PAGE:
Separate Property v. Community Property in California Divorce

Separate Property v. Community Property in California Divorce

One of the most important aspects of a divorce in the state of California is the characterization of personal and real property. The character of an asset is identified as either community property, separate property, or a mixed asset with both separate and community characteristics.

Community property is defined as all assets and debts accrued or incurred during marriage. In a California divorce or separation, assets and debts are presumptively community property unless one spouse can prove that it is separate property. Separate property is any asset or debt owned prior to marriage, received by gift or inheritance, or which can be traced to a separate property source.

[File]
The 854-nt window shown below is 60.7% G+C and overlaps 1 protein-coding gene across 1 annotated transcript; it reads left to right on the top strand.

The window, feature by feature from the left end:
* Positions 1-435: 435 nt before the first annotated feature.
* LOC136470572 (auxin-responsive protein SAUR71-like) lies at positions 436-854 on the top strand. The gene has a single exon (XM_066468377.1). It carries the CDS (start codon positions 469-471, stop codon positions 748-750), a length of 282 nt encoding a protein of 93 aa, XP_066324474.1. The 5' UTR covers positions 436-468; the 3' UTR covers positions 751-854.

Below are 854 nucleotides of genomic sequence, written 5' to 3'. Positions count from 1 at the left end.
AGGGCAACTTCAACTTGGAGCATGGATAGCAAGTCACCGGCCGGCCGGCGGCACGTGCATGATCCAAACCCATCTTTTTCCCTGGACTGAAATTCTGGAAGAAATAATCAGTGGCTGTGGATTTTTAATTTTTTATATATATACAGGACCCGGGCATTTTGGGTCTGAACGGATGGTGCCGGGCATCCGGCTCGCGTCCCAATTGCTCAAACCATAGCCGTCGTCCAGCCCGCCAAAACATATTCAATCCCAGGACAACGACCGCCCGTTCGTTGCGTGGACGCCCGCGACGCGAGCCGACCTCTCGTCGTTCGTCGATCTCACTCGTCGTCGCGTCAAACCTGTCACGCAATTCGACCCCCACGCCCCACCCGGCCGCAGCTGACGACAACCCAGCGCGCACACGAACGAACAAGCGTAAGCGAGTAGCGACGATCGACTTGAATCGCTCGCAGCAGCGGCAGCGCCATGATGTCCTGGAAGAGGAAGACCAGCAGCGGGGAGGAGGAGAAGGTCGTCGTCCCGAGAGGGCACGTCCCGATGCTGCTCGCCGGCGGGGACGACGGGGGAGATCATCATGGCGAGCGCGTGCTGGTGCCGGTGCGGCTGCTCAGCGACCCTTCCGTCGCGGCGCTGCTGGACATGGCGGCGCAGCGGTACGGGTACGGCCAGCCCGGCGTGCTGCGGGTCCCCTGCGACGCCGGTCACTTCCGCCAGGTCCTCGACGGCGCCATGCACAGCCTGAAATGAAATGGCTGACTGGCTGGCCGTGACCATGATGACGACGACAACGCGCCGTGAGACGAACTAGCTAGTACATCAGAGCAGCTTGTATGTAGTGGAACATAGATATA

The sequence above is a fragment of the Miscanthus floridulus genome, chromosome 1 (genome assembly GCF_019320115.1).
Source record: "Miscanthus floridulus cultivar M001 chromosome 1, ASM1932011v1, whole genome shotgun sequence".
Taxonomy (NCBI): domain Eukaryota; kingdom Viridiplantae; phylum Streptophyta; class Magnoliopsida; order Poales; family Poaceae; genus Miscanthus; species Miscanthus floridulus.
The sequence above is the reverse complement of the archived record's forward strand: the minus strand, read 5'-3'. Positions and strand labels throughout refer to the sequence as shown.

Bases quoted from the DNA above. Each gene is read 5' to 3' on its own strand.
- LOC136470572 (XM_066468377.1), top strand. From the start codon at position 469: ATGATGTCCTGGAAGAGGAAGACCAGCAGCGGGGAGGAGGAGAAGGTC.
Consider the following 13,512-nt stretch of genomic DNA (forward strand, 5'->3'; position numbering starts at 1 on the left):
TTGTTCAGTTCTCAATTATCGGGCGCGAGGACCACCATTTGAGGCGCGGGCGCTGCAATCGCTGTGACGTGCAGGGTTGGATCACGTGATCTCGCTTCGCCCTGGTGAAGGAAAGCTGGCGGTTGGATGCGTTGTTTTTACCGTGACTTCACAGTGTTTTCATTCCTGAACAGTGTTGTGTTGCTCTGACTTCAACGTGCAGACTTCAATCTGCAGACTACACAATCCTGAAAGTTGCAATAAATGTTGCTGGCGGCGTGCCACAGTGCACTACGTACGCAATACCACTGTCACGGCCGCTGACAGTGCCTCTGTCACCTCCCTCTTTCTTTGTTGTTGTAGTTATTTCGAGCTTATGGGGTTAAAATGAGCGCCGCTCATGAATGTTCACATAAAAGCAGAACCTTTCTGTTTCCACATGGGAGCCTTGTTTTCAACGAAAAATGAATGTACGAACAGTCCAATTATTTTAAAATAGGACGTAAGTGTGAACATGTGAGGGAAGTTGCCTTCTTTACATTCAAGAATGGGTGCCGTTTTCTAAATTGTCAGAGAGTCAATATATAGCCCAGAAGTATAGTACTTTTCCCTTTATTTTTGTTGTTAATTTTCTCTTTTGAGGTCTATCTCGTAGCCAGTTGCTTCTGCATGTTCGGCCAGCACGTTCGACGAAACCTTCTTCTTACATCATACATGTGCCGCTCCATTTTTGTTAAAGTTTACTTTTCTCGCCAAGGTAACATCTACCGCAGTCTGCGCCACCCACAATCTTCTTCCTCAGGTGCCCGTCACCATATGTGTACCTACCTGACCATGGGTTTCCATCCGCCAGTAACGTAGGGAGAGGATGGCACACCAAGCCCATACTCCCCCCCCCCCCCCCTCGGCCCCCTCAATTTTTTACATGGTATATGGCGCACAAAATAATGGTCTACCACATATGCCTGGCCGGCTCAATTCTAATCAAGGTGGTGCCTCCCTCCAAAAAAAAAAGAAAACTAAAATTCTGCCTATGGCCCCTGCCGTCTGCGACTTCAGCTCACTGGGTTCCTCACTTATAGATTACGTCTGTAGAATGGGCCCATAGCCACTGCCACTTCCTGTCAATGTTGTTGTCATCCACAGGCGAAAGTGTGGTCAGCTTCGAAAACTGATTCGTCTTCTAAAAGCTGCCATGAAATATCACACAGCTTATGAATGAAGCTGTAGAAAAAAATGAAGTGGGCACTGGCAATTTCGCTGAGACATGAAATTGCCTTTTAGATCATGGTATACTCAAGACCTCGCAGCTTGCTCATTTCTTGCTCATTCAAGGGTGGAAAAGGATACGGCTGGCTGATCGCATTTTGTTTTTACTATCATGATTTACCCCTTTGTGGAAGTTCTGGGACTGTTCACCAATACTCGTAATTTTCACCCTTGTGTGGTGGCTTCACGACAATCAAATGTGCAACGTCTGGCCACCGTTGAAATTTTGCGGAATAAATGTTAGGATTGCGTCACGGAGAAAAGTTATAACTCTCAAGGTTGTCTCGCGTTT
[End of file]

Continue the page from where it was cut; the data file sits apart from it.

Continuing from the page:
The act of tracing the separate character of an asset or debt is the burden of the spouse seeking to assert the separate property claim. It commonly requires documentary evidence proving the claim and establishing a clean trace. For example, if one spouse receives an inheritance of $10,000 and contributes this sum to the purchase of a home acquired during marriage, and he or she can cleanly trace that asset to the inherited fund (usually through bank statements showing the ingress or egress of funds) then the separate property claim can be asserted. That spouse would then have the right to reimbursement of these funds from the value of the asset. In this example, they would be reimbursed $10,000 from the value of the home prior to further division of property.

If a party wishes to make a separate property claim against a community asset, it is essential that they retain any and all records evidencing the source of separate property funds so that the burden of proof can be appropriately met. It is encouraged that you save all records related to the acquisition of any asset that has a separate property component.

Contact an attorney if you are unsure of what may constitute separate property, what type of records to preserve, or how to assert a separate property claim.

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